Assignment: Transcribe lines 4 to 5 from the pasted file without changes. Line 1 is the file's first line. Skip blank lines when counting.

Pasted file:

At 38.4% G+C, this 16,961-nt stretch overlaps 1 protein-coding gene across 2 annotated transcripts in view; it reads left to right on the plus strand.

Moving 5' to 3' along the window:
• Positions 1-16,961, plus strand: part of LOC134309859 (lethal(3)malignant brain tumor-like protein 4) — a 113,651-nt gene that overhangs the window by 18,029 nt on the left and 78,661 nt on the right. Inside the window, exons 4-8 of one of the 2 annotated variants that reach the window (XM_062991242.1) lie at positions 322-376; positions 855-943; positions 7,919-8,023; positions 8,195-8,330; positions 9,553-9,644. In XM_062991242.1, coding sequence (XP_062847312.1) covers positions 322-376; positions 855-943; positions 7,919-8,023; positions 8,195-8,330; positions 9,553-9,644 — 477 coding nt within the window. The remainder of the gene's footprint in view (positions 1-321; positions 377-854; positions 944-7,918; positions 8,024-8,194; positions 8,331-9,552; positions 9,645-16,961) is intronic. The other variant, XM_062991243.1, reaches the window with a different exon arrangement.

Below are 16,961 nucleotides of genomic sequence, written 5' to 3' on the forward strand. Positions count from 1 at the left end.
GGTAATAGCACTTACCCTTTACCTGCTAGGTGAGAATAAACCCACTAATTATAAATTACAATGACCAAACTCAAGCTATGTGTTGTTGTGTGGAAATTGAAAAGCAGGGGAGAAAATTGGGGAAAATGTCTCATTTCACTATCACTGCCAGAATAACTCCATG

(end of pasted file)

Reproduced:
Below are 16,961 nucleotides of genomic sequence, written 5' to 3' on the forward strand. Positions count from 1 at the left end.
GGTAATAGCACTTACCCTTTACCTGCTAGGTGAGAATAAACCCACTAATTATAAATTACAATGACCAAACTCAAGCTATGTGTTGTTGTGTGGAAATTGAAAAGCAGGGGAGAAAATTGGGGAAAATGTCTCATTTCACTATCACTGCCAGAATAACTCCATG